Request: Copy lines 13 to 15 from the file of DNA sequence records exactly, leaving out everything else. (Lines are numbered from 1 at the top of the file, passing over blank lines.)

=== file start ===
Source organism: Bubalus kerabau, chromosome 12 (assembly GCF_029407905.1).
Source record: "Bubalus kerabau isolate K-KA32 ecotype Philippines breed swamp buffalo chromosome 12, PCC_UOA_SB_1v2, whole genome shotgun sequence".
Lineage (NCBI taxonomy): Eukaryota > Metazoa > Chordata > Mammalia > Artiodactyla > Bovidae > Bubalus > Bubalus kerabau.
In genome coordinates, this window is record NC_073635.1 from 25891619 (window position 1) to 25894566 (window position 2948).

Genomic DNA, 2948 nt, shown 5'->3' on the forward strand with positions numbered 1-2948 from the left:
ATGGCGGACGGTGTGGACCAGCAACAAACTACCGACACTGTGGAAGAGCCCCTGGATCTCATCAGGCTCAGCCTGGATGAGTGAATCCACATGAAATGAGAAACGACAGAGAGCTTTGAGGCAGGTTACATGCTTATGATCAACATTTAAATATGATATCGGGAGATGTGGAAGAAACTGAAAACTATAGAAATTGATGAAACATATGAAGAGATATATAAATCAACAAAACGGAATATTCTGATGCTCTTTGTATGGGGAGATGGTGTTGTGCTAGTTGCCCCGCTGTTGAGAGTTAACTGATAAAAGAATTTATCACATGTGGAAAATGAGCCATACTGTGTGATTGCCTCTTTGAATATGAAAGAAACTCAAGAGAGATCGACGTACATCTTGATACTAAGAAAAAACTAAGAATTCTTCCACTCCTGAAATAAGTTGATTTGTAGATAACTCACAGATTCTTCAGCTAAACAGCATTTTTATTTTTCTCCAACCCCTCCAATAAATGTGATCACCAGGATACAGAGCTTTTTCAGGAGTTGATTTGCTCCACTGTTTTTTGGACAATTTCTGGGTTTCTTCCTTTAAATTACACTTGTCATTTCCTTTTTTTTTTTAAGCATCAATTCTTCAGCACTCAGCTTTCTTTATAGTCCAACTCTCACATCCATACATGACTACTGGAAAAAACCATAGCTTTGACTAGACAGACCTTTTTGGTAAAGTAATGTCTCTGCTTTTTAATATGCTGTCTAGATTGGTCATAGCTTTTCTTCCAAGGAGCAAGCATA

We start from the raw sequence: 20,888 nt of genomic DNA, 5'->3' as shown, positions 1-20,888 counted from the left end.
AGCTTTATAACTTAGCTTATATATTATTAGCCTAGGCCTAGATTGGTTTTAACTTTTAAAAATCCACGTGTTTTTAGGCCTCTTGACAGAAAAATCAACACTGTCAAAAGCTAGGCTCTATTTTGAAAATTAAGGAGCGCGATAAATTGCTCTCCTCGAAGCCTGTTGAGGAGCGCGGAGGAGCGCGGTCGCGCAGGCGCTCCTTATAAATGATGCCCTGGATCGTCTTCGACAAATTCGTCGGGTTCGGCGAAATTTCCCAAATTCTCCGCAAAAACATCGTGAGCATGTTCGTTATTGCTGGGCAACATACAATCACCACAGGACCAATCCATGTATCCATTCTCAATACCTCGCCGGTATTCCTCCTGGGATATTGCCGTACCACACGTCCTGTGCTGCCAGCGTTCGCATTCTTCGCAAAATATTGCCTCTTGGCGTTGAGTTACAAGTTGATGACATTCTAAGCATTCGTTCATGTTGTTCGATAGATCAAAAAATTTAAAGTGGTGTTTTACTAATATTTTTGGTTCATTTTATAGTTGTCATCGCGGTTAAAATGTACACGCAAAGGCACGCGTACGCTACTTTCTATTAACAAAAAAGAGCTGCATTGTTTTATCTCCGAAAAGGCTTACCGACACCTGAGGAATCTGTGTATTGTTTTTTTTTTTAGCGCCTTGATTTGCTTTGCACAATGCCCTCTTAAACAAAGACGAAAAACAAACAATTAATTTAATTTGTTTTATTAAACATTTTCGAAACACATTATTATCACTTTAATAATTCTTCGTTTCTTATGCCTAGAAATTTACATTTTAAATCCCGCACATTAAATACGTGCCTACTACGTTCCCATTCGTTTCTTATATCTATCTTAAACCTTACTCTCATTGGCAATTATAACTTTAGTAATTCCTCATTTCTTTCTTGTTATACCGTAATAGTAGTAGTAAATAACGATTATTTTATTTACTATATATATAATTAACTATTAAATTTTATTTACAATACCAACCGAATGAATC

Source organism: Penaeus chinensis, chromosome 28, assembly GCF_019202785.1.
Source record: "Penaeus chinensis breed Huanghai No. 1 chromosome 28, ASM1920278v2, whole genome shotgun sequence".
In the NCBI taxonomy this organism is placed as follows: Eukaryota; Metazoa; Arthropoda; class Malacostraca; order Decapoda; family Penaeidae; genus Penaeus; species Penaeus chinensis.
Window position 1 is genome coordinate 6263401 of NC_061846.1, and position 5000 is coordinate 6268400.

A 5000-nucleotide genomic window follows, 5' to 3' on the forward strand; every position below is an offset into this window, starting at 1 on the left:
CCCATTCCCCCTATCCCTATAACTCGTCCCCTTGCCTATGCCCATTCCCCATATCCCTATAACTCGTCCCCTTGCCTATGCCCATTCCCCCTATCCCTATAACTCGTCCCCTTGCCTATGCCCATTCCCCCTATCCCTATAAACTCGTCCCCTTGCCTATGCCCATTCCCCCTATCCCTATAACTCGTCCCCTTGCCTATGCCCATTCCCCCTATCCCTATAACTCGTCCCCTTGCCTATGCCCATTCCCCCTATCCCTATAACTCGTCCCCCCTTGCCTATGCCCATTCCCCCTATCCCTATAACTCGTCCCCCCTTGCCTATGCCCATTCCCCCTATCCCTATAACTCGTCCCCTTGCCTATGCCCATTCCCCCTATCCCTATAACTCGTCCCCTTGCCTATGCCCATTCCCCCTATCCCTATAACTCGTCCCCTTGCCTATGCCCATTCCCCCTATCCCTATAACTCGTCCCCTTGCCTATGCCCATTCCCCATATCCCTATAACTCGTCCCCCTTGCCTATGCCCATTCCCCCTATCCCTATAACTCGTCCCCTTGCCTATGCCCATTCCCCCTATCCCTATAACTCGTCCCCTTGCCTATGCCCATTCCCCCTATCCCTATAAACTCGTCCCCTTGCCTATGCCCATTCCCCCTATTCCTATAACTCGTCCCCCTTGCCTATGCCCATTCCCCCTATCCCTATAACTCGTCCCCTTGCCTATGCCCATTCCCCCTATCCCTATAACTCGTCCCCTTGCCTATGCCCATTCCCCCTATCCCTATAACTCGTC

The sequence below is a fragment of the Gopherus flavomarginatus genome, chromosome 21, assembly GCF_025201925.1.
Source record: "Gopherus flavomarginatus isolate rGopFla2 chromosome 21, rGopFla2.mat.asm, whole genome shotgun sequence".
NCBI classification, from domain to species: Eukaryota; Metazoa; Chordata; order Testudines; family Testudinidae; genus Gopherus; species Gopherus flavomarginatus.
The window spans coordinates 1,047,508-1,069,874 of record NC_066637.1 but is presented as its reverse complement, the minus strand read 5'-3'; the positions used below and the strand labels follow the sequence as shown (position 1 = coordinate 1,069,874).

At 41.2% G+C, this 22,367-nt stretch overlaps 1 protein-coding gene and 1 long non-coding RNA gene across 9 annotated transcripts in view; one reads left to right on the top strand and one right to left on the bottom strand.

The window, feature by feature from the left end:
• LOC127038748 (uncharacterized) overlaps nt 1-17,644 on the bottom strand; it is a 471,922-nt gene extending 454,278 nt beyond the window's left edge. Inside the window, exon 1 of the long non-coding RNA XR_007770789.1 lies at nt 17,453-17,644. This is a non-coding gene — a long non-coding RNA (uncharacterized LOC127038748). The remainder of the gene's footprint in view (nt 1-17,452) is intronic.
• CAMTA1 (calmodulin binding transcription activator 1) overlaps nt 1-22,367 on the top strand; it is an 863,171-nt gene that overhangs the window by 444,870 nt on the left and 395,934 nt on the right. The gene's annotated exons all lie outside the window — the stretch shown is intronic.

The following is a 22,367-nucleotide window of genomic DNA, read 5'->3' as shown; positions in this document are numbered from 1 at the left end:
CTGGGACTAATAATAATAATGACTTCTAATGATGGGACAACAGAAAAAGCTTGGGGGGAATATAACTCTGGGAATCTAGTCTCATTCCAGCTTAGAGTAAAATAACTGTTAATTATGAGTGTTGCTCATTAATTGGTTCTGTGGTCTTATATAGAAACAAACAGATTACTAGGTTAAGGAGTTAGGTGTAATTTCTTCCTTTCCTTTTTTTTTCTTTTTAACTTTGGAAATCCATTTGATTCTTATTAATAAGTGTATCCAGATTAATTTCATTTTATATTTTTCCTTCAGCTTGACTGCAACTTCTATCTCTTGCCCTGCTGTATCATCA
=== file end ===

A 5000-nucleotide genomic window follows, 5' to 3' on the forward strand; every position below is an offset into this window, starting at 1 on the left:
CCCATTCCCCCTATCCCTATAACTCGTCCCCTTGCCTATGCCCATTCCCCATATCCCTATAACTCGTCCCCTTGCCTATGCCCATTCCCCCTATCCCTATAACTCGTCCCCTTGCCTATGCCCATTCCCCCTATCCCTATAAACTCGTCCCCTTGCCTATGCCCATTCCCCCTATCCCTATAACTCGTCCCCTTGCCTATGCCCATTCCCCCTATCCCTATAACTCGTCCCCTTGCCTATGCCCATTCCCCCTATCCCTATAACTCGTCCCCCCTTGCCTATGCCCATTCCCCCTATCCCTATAACTCGTCCCCCCTTGCCTATGCCCATTCCCCCTATCCCTATAACTCGTCCCCTTGCCTATGCCCATTCCCCCTATCCCTATAACTCGTCCCCTTGCCTATGCCCATTCCCCCTATCCCTATAACTCGTCCCCTTGCCTATGCCCATTCCCCCTATCCCTATAACTCGTCCCCTTGCCTATGCCCATTCCCCATATCCCTATAACTCGTCCCCCTTGCCTATGCCCATTCCCCCTATCCCTATAACTCGTCCCCTTGCCTATGCCCATTCCCCCTATCCCTATAACTCGTCCCCTTGCCTATGCCCATTCCCCCTATCCCTATAAACTCGTCCCCTTGCCTATGCCCATTCCCCCTATTCCTATAACTCGTCCCCCTTGCCTATGCCCATTCCCCCTATCCCTATAACTCGTCCCCTTGCCTATGCCCATTCCCCCTATCCCTATAACTCGTCCCCTTGCCTATGCCCATTCCCCCTATCCCTATAACTCGTC

The sequence below is a fragment of the Gopherus flavomarginatus genome, chromosome 21, assembly GCF_025201925.1.